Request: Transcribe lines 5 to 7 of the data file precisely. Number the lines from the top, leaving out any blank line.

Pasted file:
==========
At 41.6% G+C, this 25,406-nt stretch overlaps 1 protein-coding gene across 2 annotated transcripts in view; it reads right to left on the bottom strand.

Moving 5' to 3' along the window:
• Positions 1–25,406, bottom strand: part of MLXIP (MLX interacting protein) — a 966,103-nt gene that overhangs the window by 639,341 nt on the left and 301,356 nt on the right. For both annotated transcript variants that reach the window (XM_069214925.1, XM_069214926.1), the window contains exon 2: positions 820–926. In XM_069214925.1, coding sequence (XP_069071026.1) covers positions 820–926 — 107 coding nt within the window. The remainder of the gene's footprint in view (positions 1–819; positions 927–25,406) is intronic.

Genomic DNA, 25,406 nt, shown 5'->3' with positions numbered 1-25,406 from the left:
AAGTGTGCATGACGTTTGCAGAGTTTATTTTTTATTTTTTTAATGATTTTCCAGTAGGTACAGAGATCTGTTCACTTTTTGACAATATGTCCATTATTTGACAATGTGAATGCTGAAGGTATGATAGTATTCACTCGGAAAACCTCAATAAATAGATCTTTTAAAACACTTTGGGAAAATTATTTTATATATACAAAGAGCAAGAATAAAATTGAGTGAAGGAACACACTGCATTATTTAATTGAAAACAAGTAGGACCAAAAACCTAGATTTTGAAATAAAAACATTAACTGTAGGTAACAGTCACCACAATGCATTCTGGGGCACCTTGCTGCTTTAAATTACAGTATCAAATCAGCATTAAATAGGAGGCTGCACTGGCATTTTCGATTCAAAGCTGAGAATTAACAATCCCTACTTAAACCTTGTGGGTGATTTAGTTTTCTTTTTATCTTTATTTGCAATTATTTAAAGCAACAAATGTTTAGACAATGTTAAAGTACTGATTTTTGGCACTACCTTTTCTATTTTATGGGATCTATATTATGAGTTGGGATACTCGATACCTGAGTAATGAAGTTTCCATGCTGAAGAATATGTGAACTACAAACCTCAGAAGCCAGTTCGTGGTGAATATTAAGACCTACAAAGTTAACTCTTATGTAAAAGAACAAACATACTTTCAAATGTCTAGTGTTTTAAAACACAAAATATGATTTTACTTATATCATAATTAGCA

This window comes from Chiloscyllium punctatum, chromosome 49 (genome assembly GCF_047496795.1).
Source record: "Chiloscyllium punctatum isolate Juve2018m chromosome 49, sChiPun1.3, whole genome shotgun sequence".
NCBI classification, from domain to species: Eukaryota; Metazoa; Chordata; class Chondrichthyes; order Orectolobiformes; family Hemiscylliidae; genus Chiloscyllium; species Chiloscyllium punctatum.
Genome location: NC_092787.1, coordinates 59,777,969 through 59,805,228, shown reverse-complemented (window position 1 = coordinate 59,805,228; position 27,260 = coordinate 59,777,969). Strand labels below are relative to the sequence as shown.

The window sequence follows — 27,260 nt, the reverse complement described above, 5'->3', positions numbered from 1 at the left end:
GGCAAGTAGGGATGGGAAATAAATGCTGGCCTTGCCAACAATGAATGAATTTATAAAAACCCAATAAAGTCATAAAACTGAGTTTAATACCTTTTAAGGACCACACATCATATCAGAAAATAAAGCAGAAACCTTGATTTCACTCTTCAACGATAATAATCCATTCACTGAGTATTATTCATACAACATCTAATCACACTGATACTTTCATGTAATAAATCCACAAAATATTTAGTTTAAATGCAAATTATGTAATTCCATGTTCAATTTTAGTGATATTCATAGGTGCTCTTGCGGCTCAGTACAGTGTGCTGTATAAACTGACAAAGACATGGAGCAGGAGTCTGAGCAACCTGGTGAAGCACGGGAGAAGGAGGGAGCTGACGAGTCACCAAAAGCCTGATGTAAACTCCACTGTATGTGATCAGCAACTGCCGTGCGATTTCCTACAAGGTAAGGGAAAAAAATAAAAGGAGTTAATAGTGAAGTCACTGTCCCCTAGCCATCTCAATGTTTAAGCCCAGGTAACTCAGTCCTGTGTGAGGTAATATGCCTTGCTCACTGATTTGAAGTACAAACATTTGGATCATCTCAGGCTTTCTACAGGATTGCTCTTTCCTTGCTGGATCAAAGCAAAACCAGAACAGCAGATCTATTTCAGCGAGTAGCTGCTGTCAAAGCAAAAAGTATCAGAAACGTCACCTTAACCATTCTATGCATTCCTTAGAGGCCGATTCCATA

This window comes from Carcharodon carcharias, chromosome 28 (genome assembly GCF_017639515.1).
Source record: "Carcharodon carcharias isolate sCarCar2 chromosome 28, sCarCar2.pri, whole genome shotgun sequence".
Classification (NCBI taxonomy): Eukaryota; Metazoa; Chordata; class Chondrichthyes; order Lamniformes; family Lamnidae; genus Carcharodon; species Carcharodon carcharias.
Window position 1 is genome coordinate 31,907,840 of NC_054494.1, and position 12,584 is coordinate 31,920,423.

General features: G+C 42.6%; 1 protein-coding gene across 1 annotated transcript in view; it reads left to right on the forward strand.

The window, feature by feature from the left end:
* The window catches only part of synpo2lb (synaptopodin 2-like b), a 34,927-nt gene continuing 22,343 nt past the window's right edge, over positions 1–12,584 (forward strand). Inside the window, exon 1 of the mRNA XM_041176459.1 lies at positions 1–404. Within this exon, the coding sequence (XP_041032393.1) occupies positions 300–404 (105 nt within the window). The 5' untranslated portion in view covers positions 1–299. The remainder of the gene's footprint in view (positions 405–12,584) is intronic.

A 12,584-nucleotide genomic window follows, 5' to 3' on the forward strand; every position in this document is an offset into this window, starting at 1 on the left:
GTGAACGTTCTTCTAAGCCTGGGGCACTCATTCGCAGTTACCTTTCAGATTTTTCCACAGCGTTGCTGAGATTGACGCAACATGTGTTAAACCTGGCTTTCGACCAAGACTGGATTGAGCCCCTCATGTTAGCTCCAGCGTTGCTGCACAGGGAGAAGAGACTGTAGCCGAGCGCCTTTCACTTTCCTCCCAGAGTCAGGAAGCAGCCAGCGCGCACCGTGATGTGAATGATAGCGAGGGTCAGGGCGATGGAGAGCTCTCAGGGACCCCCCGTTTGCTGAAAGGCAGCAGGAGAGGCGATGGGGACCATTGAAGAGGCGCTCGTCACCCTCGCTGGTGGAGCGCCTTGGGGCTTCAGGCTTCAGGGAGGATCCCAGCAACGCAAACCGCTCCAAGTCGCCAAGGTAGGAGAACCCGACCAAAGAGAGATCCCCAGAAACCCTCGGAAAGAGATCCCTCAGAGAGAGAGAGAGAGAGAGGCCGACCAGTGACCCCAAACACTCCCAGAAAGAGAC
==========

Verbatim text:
AAGTGTGCATGACGTTTGCAGAGTTTATTTTTTATTTTTTTAATGATTTTCCAGTAGGTACAGAGATCTGTTCACTTTTTGACAATATGTCCATTATTTGACAATGTGAATGCTGAAGGTATGATAGTATTCACTCGGAAAACCTCAATAAATAGATCTTTTAAAACACTTTGGGAAAATTATTTTATATATACAAAGAGCAAGAATAAAATTGAGTGAAGGAACACACTGCATTATTTAATTGAAAACAAGTAGGACCAAAAACCTAGATTTTGAAATAAAAACATTAACTGTAGGTAACAGTCACCACAATGCATTCTGGGGCACCTTGCTGCTTTAAATTACAGTATCAAATCAGCATTAAATAGGAGGCTGCACTGGCATTTTCGATTCAAAGCTGAGAATTAACAATCCCTACTTAAACCTTGTGGGTGATTTAGTTTTCTTTTTATCTTTATTTGCAATTATTTAAAGCAACAAATGTTTAGACAATGTTAAAGTACTGATTTTTGGCACTACCTTTTCTATTTTATGGGATCTATATTATGAGTTGGGATACTCGATACCTGAGTAATGAAGTTTCCATGCTGAAGAATATGTGAACTACAAACCTCAGAAGCCAGTTCGTGGTGAATATTAAGACCTACAAAGTTAACTCTTATGTAAAAGAACAAACATACTTTCAAATGTCTAGTGTTTTAAAACACAAAATATGATTTTACTTATATCATAATTAGCA

This window comes from Chiloscyllium punctatum, chromosome 49 (genome assembly GCF_047496795.1).
Source record: "Chiloscyllium punctatum isolate Juve2018m chromosome 49, sChiPun1.3, whole genome shotgun sequence".